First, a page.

Frenemies might be one of those annoying word mash-ups, but the term definitely describes the relationship between two of the biggest drugmakers on the planet: Pfizer (NYSE:PFE) and Bristol-Myers Squibb (NYSE:BMY). The two companies teamed up to market blockbuster anticoagulant Eliquis, but they compete in other areas.
So far this year, Pfizer stock has performed much better than Bristol-Myers Squibb's shares have. But which of these two big pharma stocks is the better pick now? Here's how Pfizer and Bristol-Myers Squibb compare.
The case for Pfizer
Investors should focus on total return with any stock -- and that includes reinvested dividends. Pfizer's dividend yield of 3.13% gives the stock a nice head start on delivering a solid total return even before factoring in the potential for growth in its share price.
But Pfizer should generate plenty of growth in addition to just the dividend. The stock is on track to make 2018 its best year in a long time. Wall Street analysts project that Pfizer will achieve average annual earnings growth of more than 7.5% over the next five years, well above its performance over the last five years.
Several of Pfizer's current products should contribute to this anticipated growth. Eliquis ranks near the top of the list, with market research company EvaluatePharma predicting the anticoagulant will be the No. 5 best-selling drug in the world within the next few years. Cancer drug Ibrance is another major growth driver for Pfizer.
New drugs, though, provide the greatest opportunity for the company. One key pipeline candidate to watch is pain drug tanezumab, which Pfizer is developing with Eli Lilly. The big pharma company also has great expectations for its rare-disease drug tafamadis after great clinical results announced earlier this year.
Look for biosimilars to generate increasingly higher revenue for Pfizer as well. The company already markets a biosimilar to blockbuster immunology drug Remicade and is waiting on regulatory approval for biosimilars to successful cancer drugs Avastin and Herceptin.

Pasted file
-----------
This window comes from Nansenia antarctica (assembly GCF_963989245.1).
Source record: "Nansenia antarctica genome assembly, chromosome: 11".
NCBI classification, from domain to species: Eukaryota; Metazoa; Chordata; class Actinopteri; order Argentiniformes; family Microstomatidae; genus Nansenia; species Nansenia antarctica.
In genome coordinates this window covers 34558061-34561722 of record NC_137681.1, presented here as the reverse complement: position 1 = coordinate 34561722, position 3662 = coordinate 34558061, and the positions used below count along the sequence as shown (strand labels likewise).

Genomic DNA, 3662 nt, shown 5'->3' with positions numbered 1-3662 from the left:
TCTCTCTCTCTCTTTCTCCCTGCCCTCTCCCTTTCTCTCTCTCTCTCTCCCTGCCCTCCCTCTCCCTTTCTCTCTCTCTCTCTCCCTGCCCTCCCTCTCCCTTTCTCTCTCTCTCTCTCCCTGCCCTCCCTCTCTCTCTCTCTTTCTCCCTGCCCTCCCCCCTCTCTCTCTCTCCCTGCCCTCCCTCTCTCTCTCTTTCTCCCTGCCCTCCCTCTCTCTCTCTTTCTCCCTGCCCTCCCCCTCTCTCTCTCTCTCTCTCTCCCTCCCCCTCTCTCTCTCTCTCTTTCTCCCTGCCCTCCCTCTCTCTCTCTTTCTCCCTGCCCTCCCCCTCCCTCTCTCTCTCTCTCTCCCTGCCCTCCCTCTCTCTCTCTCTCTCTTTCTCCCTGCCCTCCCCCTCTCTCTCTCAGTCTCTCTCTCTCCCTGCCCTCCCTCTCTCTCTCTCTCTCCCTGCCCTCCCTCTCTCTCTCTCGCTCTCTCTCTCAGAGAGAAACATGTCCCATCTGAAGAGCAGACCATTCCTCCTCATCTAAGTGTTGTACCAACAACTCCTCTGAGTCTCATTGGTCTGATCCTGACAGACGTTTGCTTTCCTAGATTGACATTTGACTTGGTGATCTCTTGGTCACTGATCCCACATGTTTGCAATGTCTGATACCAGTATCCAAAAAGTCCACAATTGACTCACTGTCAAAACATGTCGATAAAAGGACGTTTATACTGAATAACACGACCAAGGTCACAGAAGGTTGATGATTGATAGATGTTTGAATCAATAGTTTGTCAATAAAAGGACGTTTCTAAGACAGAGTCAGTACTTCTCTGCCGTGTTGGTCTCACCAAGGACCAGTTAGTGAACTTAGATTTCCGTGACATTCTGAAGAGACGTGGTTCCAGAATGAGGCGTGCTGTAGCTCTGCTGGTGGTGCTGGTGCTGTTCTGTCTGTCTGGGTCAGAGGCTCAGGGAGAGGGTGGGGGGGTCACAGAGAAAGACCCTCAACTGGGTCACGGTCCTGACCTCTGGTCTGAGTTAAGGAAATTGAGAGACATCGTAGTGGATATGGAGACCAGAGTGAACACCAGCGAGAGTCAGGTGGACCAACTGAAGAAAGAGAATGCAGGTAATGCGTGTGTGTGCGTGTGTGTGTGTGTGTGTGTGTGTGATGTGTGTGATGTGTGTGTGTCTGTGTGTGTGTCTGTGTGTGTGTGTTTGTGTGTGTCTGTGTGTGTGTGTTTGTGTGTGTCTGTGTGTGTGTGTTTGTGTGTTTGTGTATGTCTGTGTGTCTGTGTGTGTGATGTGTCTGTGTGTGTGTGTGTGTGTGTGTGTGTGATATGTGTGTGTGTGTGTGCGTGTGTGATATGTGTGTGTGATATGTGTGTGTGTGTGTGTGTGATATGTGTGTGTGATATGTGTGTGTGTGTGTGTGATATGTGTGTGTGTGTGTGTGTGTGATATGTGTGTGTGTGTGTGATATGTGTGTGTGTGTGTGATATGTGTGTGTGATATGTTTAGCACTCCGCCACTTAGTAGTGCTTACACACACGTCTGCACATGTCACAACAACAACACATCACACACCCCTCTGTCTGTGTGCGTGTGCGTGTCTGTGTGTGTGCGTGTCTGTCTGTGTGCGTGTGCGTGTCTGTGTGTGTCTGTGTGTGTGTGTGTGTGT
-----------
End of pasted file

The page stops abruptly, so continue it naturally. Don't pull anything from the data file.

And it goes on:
Even Pfizer's current problem areas should become less troublesome in the future. The company expects to begin moving past issues that have caused product shortages for its sterile injectables business. And while Pfizer's big moneymaker Lyrica will soon join its list of drugs that have lost exclusivity, within a few years the negative impact on total revenue from slipping sales of these drugs will decrease significantly.
The case for Bristol-Myers Squibb
Since we started off talking about Pfizer's dividend, let's do the same with Bristol-Myers Squibb (BMS). BMS' dividend yield of 2.96% is only a little behind Pfizer's yield. And while the drugmaker's payout ratio is really high, its cash flow should be sufficient to keep the dividends flowing.
Analysts expect BMS to deliver average earnings growth of around 11% over the next five years. Two key current drugs will help fuel that growth: Eliquis and Opdivo. Of the two, Opdivo is the most important for the company. Unlike Eliquis, the cancer immunotherapy is marketed only by BMS. EvaluatePharma thinks that Opdivo will rank as the fourth-best-selling drug in the world by 2024.
Other drugs in Bristol-Myers Squibb's current lineup should also contribute to its growth. Immunology drug Orencia and chemotherapy Sprycel continue to enjoy solid sales momentum. The company's other immunotherapy, Yervoy, could also receive a boost if combination studies with Opdivo go well.
What about the pipeline? BMS has several late-stage clinical studies underway that, if successful, could add new indications for existing drugs. The company doesn't have many new late-stage candidates that aren't part of combos with its existing drugs, though.
Like Pfizer, BMS has been plagued by falling sales for older drugs. The company's hepatitis B, hepatitis C, and HIV drugs have seen major revenue declines in the face of newer and more effective competition. However, it's only a matter of time before sales for these drugs bottom out. As will be the case with Pfizer, when that happens it should clear the way for the growth from newer products to shine more brightly.
If you believe Wall Street's earnings growth projections, Bristol-Myers Squibb looks like the better pick. However, a lot of the optimism for BMS is based on successful combination studies for Opdivo. There's a real possibility of disappointments with these studies.
While I think that BMS should still be a solid long-term winner, I like Pfizer's prospects even more. Pfizer's fortunes don't primarily hinge on one drug. And the company's pipeline is deep and broad, giving Pfizer more shots on goal. BMS is a good big pharma pick, but Pfizer is better, in my view.